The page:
Last updated on August 1st, 2018 at 11:18 am
Update: The full Suunto 9 review is now live
The Suunto 9 was announced a few weeks ago, and I received my review sample at the end of last week. Since then I have replaced my Garmin 235 and used it as my daily watch. I have not had it long enough to test it thoroughly but I thought I would do a short post with my initial impressions.
Priced at £499 the Suunto 9 is the top of the range watch from Suunto and has arrived around the same time Garmin has launched their refreshed Fenix 5 line called Fenix 5 Plus. The Sunnto 9 is more like the original Fenix 5 as it does not have any smart features such as built-in music or NFC card payments. It is however around £100 cheaper than the new Garmin.
One of the primary features of this new watch is the battery, there are various modes to maximise the amount of GPS use you can get out of your watch, with the ultra-mode allowing up to 120 hours of GPS tracking. So, this watch will appeal to the growing number of endurance athletes such as Ironman and ultra-marathons. After recently completing a 100m cycling sportive my Garmin 235 and Garmin Edge 520 nearly died on me after 6 hours of use, so there is clearly a market for ultra-long batteries in sports tracking devices.
Being a flagship device, the overall look and feel of the watch are excellent, unlike the Garmin, there is only one size available. So, if you are cursed with thin wrists such as myself, then the watch does look a little oversized.
You can navigate the menus of the watch with either the three hardware buttons or the touchscreen, the buttons have a nice firm tactile feel to them, while the touchscreen is fast and responsive. I found I used the buttons during exercise while I used the screen for general use, this is mainly because there is no back button, so you have to browse back to the back option when using the buttons. With the screen, you just swipe back.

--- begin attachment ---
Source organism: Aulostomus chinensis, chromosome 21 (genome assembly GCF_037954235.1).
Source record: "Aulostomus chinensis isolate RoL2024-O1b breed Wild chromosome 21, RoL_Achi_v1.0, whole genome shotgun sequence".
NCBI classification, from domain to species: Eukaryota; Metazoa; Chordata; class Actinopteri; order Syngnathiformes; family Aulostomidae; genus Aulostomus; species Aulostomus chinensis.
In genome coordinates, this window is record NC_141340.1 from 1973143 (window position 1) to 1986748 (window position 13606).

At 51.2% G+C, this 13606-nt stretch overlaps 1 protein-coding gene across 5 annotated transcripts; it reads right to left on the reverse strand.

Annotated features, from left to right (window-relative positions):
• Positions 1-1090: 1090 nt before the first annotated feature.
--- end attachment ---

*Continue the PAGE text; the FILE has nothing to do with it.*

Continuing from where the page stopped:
As you would expect, there is wrist-based heart tracking, and in comparing it to my Garmin 235 the LEDs are much larger, and the watch uses both yellow and green light. I believe this is to help with accuracy over different skin colours. The heart rate sensor is from Valencell and it is the latest generation module, they are generally regarded as one of the best on the market, and I have some initial results below.
As I have been on holiday, I have not had a great deal of time to track activities, but I have squeezed in a few. During my testing, I have been wearing a Polar OH1 which should hopefully be the reference device and most accurate due to its placement. I also wore the Garmin 235 for comparison, this is not a like for like device, but it is all I have. I am hoping to get my hands on the Fenix 5 Plus in the next couple of weeks, so will be able to make a comparison of that then.
During my initial tests, I had some issues getting all three devices to work at the same time, starting three devices at once inevitably leads to user error. My full review will have more detailed comparisons.
My testing compromises of a lot of gym work doing cardio on the indoor bike, treadmill and occasionally the cross trainer. Outdoor work is mainly running, but I will try to fit in a bike ride at some point too.
The first test I carried out was done on the treadmill, as I have had issues with shin splints I like to do steep incline walks followed by a slow jog on a moderate incline, with me increasing effort through the incline rather than speed. This test yielded some positive data, there were some inaccuracies as usual with wrist-based HRM, but in general, there were no major peaks or troughs, unlike the Garmin.
Unfortunately, the following three tests were less accurate to the point where I would say there was an issue with the watch or some truly awful placement on my wrist. Both the runs I did in Seville showed a massively elevated heart rate with the average BPM for the 2 runs being suspiciously close at 160.29 bpm and 160.22 bpm in comparison the Polar was 153.36 bpm and 148.95 bpm. So, on the second run, there was nearly a 12bpm difference between the two devices. My 1st run in Malaga where messed up both the Polar and Garmin tracking resulted in an average HR of 160.09bmp, which is also strangely close to the other results.